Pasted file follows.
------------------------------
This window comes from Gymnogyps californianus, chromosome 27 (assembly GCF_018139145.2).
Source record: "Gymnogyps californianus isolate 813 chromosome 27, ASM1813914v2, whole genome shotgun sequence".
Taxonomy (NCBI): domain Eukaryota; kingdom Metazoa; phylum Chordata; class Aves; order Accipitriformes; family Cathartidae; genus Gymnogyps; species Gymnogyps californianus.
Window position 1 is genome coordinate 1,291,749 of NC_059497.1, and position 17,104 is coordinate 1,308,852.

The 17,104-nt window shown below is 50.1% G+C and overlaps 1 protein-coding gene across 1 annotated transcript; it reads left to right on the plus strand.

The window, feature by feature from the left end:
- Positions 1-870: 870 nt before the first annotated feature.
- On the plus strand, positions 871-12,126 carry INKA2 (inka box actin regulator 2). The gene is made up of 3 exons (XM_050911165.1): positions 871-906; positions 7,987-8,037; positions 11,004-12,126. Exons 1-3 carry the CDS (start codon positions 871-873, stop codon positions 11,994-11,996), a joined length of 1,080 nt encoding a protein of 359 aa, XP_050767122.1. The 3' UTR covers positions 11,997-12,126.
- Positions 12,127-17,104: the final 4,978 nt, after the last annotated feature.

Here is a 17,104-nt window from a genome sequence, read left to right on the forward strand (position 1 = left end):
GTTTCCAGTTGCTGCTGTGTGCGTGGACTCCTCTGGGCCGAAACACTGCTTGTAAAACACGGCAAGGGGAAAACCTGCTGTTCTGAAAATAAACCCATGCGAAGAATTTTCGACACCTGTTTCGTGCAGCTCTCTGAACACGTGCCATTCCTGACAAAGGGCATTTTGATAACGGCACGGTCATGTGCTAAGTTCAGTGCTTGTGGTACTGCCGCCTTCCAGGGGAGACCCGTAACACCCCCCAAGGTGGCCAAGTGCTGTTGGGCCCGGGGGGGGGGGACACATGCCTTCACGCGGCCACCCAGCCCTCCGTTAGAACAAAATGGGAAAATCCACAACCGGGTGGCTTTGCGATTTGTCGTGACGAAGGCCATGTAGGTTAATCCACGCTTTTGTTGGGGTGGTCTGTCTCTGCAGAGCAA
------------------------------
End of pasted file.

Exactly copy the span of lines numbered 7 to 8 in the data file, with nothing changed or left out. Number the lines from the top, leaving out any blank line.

- Positions 1-870: 870 nt before the first annotated feature.
- On the plus strand, positions 871-12,126 carry INKA2 (inka box actin regulator 2). The gene is made up of 3 exons (XM_050911165.1): positions 871-906; positions 7,987-8,037; positions 11,004-12,126. Exons 1-3 carry the CDS (start codon positions 871-873, stop codon positions 11,994-11,996), a joined length of 1,080 nt encoding a protein of 359 aa, XP_050767122.1. The 3' UTR covers positions 11,997-12,126.